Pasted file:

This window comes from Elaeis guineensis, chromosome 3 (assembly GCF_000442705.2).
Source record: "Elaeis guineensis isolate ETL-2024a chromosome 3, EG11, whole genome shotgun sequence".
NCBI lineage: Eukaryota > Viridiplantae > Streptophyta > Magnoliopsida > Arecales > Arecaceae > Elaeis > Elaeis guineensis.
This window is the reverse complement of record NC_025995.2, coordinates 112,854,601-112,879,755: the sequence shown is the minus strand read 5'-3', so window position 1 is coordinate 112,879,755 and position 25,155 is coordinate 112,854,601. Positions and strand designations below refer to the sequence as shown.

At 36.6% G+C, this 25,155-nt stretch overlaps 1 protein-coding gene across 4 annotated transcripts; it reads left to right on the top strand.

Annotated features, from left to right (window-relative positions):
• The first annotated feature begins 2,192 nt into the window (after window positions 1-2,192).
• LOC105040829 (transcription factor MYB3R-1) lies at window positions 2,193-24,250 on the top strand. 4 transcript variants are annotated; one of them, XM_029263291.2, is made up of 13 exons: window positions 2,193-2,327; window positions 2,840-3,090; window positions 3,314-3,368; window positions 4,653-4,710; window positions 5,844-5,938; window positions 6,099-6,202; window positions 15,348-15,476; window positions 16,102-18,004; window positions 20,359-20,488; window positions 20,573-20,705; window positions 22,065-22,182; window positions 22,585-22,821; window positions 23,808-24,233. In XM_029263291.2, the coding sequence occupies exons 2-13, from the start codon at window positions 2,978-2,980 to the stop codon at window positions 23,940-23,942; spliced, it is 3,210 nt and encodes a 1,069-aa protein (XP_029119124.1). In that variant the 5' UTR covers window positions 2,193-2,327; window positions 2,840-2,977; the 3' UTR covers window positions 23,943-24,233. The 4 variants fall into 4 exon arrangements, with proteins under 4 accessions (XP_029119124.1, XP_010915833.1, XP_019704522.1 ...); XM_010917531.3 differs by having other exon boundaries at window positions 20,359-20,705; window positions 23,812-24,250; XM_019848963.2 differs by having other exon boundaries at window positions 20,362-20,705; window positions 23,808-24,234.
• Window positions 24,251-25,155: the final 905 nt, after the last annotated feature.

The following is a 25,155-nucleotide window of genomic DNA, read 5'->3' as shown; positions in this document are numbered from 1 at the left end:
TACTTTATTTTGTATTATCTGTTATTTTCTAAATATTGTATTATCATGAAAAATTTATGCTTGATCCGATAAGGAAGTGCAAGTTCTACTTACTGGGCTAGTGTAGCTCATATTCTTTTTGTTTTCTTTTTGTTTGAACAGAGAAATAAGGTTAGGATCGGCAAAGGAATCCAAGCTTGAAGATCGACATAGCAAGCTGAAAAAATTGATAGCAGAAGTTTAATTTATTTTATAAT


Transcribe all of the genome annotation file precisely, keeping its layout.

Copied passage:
This window comes from Elaeis guineensis, chromosome 3 (assembly GCF_000442705.2).
Source record: "Elaeis guineensis isolate ETL-2024a chromosome 3, EG11, whole genome shotgun sequence".
NCBI lineage: Eukaryota > Viridiplantae > Streptophyta > Magnoliopsida > Arecales > Arecaceae > Elaeis > Elaeis guineensis.
This window is the reverse complement of record NC_025995.2, coordinates 112,854,601-112,879,755: the sequence shown is the minus strand read 5'-3', so window position 1 is coordinate 112,879,755 and position 25,155 is coordinate 112,854,601. Positions and strand designations below refer to the sequence as shown.

At 36.6% G+C, this 25,155-nt stretch overlaps 1 protein-coding gene across 4 annotated transcripts; it reads left to right on the top strand.

Annotated features, from left to right (window-relative positions):
• The first annotated feature begins 2,192 nt into the window (after window positions 1-2,192).
• LOC105040829 (transcription factor MYB3R-1) lies at window positions 2,193-24,250 on the top strand. 4 transcript variants are annotated; one of them, XM_029263291.2, is made up of 13 exons: window positions 2,193-2,327; window positions 2,840-3,090; window positions 3,314-3,368; window positions 4,653-4,710; window positions 5,844-5,938; window positions 6,099-6,202; window positions 15,348-15,476; window positions 16,102-18,004; window positions 20,359-20,488; window positions 20,573-20,705; window positions 22,065-22,182; window positions 22,585-22,821; window positions 23,808-24,233. In XM_029263291.2, the coding sequence occupies exons 2-13, from the start codon at window positions 2,978-2,980 to the stop codon at window positions 23,940-23,942; spliced, it is 3,210 nt and encodes a 1,069-aa protein (XP_029119124.1). In that variant the 5' UTR covers window positions 2,193-2,327; window positions 2,840-2,977; the 3' UTR covers window positions 23,943-24,233. The 4 variants fall into 4 exon arrangements, with proteins under 4 accessions (XP_029119124.1, XP_010915833.1, XP_019704522.1 ...); XM_010917531.3 differs by having other exon boundaries at window positions 20,359-20,705; window positions 23,812-24,250; XM_019848963.2 differs by having other exon boundaries at window positions 20,362-20,705; window positions 23,808-24,234.
• Window positions 24,251-25,155: the final 905 nt, after the last annotated feature.

The following is a 25,155-nucleotide window of genomic DNA, read 5'->3' as shown; positions in this document are numbered from 1 at the left end:
TACTTTATTTTGTATTATCTGTTATTTTCTAAATATTGTATTATCATGAAAAATTTATGCTTGATCCGATAAGGAAGTGCAAGTTCTACTTACTGGGCTAGTGTAGCTCATATTCTTTTTGTTTTCTTTTTGTTTGAACAGAGAAATAAGGTTAGGATCGGCAAAGGAATCCAAGCTTGAAGATCGACATAGCAAGCTGAAAAAATTGATAGCAGAAGTTTAATTTATTTTATAAT